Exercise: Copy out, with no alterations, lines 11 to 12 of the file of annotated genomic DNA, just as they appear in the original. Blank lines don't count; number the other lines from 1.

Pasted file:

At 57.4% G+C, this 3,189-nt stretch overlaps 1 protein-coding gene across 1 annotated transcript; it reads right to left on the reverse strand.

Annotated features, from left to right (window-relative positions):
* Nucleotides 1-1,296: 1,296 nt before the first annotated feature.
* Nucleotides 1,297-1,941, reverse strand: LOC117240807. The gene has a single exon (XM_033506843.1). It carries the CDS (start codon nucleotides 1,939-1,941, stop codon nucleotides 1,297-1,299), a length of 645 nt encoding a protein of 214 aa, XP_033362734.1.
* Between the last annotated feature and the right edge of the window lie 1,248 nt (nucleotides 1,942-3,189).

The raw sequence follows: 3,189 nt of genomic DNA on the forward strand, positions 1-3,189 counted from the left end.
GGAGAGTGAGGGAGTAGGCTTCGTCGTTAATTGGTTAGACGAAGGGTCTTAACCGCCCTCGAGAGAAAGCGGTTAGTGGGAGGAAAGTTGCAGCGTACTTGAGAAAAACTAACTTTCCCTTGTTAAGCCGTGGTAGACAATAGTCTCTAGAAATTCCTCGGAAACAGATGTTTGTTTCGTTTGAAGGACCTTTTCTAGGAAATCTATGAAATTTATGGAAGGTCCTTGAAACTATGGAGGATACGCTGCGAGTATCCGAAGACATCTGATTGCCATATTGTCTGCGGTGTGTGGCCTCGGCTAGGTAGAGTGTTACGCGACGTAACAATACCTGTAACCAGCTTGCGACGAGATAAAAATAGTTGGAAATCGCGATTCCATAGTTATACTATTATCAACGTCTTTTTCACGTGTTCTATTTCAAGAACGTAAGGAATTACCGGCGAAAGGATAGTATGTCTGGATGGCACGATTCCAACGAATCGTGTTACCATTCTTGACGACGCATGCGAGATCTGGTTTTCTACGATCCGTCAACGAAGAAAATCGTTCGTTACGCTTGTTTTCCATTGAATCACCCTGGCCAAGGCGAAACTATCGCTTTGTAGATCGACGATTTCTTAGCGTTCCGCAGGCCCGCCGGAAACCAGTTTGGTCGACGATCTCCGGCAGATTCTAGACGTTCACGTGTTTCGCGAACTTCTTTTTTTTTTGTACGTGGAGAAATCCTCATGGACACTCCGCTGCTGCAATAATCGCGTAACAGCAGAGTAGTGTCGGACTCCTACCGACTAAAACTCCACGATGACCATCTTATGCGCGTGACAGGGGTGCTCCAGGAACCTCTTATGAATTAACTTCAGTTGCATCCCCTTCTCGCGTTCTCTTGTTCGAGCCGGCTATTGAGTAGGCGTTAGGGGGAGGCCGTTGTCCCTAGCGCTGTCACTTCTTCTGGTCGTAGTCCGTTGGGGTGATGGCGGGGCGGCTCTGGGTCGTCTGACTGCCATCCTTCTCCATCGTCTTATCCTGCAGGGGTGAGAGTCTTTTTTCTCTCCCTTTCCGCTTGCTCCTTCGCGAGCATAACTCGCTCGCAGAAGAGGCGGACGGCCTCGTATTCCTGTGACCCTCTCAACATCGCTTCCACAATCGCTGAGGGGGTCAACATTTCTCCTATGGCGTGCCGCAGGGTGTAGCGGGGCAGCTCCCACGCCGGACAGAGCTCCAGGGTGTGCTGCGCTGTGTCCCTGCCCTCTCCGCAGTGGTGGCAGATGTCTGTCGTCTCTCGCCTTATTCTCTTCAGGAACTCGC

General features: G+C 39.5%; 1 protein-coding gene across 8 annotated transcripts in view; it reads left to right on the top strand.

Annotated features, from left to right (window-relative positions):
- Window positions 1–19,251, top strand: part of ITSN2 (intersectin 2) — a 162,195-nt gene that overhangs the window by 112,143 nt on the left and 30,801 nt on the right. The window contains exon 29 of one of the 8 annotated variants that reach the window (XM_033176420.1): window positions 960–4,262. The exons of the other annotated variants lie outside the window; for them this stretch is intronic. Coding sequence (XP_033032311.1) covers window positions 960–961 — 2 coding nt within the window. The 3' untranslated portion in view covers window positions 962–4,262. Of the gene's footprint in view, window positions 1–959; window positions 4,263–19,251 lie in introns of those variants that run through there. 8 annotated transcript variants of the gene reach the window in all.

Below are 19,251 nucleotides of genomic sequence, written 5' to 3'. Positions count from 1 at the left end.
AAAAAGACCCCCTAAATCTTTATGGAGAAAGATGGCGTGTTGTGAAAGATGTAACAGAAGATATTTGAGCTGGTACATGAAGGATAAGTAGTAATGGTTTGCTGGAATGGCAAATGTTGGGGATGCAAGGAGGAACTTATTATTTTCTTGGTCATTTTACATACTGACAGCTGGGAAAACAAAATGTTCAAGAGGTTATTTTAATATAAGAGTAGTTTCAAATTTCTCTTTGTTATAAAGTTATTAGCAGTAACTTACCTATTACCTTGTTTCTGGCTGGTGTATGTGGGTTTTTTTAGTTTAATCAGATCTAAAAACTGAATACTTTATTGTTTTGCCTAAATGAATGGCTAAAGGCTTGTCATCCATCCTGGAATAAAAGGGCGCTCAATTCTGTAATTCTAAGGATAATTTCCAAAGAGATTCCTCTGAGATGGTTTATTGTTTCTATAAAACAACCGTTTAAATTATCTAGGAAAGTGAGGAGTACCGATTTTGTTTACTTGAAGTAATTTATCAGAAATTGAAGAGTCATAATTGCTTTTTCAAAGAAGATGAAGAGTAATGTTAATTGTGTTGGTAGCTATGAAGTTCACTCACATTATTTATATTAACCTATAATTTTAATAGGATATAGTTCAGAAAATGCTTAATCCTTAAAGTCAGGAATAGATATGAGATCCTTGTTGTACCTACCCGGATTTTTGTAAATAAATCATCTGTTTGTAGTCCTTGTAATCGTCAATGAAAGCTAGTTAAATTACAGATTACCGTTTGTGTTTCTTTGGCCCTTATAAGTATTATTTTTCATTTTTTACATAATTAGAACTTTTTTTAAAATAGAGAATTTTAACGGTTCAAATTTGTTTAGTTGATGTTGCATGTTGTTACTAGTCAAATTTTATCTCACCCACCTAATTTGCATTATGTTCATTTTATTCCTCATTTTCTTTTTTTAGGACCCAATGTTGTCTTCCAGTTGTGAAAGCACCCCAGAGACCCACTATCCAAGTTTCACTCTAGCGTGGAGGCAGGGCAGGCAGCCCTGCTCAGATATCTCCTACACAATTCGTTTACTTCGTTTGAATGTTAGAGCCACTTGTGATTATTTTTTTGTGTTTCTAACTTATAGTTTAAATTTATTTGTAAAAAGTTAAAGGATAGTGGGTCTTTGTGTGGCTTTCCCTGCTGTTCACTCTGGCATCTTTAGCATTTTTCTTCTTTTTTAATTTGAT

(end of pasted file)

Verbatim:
Below are 19,251 nucleotides of genomic sequence, written 5' to 3'. Positions count from 1 at the left end.
AAAAAGACCCCCTAAATCTTTATGGAGAAAGATGGCGTGTTGTGAAAGATGTAACAGAAGATATTTGAGCTGGTACATGAAGGATAAGTAGTAATGGTTTGCTGGAATGGCAAATGTTGGGGATGCAAGGAGGAACTTATTATTTTCTTGGTCATTTTACATACTGACAGCTGGGAAAACAAAATGTTCAAGAGGTTATTTTAATATAAGAGTAGTTTCAAATTTCTCTTTGTTATAAAGTTATTAGCAGTAACTTACCTATTACCTTGTTTCTGGCTGGTGTATGTGGGTTTTTTTAGTTTAATCAGATCTAAAAACTGAATACTTTATTGTTTTGCCTAAATGAATGGCTAAAGGCTTGTCATCCATCCTGGAATAAAAGGGCGCTCAATTCTGTAATTCTAAGGATAATTTCCAAAGAGATTCCTCTGAGATGGTTTATTGTTTCTATAAAACAACCGTTTAAATTATCTAGGAAAGTGAGGAGTACCGATTTTGTTTACTTGAAGTAATTTATCAGAAATTGAAGAGTCATAATTGCTTTTTCAAAGAAGATGAAGAGTAATGTTAATTGTGTTGGTAGCTATGAAGTTCACTCACATTATTTATATTAACCTATAATTTTAATAGGATATAGTTCAGAAAATGCTTAATCCTTAAAGTCAGGAATAGATATGAGATCCTTGTTGTACCTACCCGGATTTTTGTAAATAAATCATCTGTTTGTAGTCCTTGTAATCGTCAATGAAAGCTAGTTAAATTACAGATTACCGTTTGTGTTTCTTTGGCCCTTATAAGTATTATTTTTCATTTTTTACATAATTAGAACTTTTTTTAAAATAGAGAATTTTAACGGTTCAAATTTGTTTAGTTGATGTTGCATGTTGTTACTAGTCAAATTTTATCTCACCCACCTAATTTGCATTATGTTCATTTTATTCCTCATTTTCTTTTTTTAGGACCCAATGTTGTCTTCCAGTTGTGAAAGCACCCCAGAGACCCACTATCCAAGTTTCACTCTAGCGTGGAGGCAGGGCAGGCAGCCCTGCTCAGATATCTCCTACACAATTCGTTTACTTCGTTTGAATGTTAGAGCCACTTGTGATTATTTTTTTGTGTTTCTAACTTATAGTTTAAATTTATTTGTAAAAAGTTAAAGGATAGTGGGTCTTTGTGTGGCTTTCCCTGCTGTTCACTCTGGCATCTTTAGCATTTTTCTTCTTTTTTAATTTGAT